- Posted October 28, 2010 by
This iReport is part of an assignment:
Pension strikes in France
French workers lose the battle but are positioned to win the war....
...October 28, Place de la Republique..today,..a protest of tens of thousands...the day after the vote in the Senate the government succeeded in pushing through the reform which set the age of full pension at 62 years rather than the existing law which grants retirement at 60 years of age after a worker has worked 41 years....The reform will go into effect gradually over an 8-year period and will entitle public sector employees to receive 66% of their averaged salary received over the last 15 years of employment.
The new measure was opposed by 70% of the people many of who protested throughout France regularly over the past month in demonstrations sometimes with more than 3 million protesters... The new law was approved not because of its public support but rather because of President Sakozy's control of the Parliament and Senate..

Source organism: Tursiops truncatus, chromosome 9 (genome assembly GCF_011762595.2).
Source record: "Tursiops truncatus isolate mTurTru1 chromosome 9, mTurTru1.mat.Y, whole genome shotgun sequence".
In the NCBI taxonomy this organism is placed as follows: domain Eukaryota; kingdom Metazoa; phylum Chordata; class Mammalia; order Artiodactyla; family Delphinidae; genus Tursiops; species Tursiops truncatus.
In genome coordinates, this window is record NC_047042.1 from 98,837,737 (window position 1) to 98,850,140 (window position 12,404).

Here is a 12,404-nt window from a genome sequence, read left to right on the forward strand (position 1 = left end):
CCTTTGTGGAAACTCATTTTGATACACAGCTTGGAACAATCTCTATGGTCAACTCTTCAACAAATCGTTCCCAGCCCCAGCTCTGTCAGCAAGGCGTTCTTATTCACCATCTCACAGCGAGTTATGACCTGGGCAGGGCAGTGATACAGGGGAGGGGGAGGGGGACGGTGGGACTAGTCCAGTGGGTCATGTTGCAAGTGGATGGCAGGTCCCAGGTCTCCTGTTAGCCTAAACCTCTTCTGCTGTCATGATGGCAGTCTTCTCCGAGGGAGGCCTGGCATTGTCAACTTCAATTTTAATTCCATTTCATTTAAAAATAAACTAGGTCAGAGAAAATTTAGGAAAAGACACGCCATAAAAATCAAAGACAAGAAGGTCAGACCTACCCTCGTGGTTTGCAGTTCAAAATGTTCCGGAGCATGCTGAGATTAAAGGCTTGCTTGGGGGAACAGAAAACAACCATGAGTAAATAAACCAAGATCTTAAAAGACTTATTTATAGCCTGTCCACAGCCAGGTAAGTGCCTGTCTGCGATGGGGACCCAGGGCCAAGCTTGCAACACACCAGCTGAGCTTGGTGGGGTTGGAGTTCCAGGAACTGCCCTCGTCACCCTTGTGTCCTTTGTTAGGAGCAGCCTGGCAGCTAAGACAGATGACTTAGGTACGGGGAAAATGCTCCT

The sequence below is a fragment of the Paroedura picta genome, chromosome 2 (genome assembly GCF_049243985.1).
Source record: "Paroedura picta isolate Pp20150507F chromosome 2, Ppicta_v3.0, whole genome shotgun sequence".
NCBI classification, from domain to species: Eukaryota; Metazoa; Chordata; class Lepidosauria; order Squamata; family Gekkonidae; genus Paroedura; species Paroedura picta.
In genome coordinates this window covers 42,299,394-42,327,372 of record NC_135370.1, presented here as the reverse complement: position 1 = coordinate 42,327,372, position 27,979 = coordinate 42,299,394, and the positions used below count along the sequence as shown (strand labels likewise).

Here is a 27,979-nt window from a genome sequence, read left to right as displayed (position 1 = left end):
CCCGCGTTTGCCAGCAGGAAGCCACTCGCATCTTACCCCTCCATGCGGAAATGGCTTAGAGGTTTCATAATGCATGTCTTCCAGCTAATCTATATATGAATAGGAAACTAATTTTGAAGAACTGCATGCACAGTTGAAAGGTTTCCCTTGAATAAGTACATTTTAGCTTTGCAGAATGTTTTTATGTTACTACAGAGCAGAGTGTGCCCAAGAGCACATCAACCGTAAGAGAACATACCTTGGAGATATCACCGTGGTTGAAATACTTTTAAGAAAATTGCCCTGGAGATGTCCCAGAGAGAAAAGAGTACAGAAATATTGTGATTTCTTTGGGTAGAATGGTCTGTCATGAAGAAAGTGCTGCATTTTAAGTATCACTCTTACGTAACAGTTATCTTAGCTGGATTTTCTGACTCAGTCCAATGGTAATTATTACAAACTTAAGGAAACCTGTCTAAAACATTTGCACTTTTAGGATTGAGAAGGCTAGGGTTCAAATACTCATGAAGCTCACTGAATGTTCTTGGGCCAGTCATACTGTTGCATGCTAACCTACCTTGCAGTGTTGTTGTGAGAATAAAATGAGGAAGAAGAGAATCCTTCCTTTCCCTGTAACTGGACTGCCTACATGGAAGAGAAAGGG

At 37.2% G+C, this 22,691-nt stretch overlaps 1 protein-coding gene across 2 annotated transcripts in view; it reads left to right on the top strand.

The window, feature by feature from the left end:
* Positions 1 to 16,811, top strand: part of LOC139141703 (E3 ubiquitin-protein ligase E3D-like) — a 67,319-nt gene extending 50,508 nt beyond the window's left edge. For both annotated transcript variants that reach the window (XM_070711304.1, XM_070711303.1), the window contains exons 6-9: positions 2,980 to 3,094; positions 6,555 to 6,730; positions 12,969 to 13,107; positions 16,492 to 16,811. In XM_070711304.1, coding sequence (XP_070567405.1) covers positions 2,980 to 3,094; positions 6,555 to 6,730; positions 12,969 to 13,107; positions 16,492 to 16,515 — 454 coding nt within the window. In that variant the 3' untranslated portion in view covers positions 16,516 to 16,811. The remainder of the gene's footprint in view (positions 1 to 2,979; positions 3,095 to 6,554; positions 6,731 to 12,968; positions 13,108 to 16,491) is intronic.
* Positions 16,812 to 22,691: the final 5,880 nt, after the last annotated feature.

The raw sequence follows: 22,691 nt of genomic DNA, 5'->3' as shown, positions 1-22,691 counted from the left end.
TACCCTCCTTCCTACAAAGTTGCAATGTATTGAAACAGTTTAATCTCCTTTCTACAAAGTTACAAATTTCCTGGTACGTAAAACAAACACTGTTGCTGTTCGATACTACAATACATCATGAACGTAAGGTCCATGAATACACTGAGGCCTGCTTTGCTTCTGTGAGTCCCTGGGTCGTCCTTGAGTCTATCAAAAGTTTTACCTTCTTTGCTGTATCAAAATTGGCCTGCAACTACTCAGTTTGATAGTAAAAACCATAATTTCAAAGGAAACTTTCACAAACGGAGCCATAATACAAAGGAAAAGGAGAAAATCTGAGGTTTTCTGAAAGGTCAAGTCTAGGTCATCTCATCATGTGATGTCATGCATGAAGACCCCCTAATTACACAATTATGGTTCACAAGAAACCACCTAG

Sarkozy's popularity has plummetted to a new low of less than a 30% rate of approval and although the workers lost this battle they were successful at mobilizing and gaining support of a large majority of the population. The challenge that remains is for the opposition to choose a viable candidate.
Sarkozy and his party the UMP are seen by many as favoring "big business" and financiers...and their proposal, now law, raising the age of retirement in an attempt to ease public debt is regarded as putting the burden mainly on public and some private sector workers..
photo 1.. a worker from the oil refinery Grand Puits which was forcibly opened by the police after all the nation's refineries went on strike causing nation-wide fuel shortages.